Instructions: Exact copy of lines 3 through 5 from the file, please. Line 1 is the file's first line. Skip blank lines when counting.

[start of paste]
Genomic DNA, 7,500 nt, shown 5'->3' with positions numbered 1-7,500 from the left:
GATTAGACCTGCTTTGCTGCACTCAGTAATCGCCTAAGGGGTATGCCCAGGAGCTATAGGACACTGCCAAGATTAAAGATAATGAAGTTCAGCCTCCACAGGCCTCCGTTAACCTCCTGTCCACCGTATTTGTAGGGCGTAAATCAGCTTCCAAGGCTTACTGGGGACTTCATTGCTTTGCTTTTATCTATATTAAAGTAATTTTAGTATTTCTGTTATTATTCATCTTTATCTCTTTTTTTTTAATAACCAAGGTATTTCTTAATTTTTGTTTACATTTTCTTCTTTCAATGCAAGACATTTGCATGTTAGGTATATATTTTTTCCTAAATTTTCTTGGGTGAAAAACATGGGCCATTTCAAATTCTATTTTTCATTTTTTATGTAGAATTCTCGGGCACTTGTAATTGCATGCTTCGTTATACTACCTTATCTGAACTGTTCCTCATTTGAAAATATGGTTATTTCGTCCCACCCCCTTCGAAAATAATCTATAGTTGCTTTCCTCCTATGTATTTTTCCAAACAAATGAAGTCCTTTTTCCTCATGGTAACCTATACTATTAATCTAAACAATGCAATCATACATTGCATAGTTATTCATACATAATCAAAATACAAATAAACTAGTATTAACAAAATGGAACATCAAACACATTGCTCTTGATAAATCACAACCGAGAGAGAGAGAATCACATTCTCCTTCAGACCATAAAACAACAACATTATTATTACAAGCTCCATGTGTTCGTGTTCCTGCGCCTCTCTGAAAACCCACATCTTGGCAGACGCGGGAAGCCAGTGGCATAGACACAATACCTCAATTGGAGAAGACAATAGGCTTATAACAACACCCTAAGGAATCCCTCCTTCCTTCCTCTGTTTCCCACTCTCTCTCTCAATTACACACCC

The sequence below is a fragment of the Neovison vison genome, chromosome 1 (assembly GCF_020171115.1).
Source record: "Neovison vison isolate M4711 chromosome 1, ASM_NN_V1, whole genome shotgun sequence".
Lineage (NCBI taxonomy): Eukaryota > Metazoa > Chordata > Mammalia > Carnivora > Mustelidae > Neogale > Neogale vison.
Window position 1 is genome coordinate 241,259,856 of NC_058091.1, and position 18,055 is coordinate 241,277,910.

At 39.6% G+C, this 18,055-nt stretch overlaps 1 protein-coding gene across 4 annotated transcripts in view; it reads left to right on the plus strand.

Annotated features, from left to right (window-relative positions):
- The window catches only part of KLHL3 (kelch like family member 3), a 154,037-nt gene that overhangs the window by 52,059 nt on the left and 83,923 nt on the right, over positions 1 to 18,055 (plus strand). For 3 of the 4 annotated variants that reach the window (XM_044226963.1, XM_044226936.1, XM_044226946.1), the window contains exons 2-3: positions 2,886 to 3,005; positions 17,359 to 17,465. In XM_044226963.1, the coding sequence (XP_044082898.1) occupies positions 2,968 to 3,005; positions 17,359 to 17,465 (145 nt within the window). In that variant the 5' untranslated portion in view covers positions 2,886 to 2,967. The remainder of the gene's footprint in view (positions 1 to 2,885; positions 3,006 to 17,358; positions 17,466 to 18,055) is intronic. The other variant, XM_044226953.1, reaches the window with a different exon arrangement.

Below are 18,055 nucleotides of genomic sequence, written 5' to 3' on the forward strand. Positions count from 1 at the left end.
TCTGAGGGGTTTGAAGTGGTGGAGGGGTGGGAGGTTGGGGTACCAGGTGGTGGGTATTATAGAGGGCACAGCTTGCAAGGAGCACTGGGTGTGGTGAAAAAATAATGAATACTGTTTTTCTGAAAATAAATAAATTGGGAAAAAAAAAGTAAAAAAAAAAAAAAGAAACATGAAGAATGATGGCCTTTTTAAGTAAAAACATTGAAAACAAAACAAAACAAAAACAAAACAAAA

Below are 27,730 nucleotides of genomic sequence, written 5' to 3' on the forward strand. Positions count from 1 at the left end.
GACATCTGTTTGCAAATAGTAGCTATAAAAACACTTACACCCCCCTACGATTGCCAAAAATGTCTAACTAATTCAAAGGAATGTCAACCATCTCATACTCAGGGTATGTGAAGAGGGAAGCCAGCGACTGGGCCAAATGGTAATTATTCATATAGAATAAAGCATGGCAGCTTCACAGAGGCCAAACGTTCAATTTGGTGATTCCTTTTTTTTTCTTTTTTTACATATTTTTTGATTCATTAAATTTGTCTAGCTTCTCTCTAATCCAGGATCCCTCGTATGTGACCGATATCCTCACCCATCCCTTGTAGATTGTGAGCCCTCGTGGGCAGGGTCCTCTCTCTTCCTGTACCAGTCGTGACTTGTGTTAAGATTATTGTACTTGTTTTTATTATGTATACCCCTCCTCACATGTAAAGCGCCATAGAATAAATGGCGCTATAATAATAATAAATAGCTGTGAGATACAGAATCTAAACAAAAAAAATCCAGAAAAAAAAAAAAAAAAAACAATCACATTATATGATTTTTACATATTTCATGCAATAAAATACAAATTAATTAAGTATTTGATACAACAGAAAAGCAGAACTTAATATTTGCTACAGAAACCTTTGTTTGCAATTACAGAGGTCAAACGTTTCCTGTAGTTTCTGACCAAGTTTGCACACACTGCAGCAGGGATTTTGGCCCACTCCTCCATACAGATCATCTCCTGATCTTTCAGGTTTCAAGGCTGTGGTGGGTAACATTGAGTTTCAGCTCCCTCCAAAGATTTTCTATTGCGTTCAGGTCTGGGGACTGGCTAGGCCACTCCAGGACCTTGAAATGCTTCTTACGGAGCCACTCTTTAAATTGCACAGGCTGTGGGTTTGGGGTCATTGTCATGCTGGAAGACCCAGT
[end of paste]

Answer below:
The sequence below is a fragment of the Neovison vison genome, chromosome 1 (assembly GCF_020171115.1).
Source record: "Neovison vison isolate M4711 chromosome 1, ASM_NN_V1, whole genome shotgun sequence".
Lineage (NCBI taxonomy): Eukaryota > Metazoa > Chordata > Mammalia > Carnivora > Mustelidae > Neogale > Neogale vison.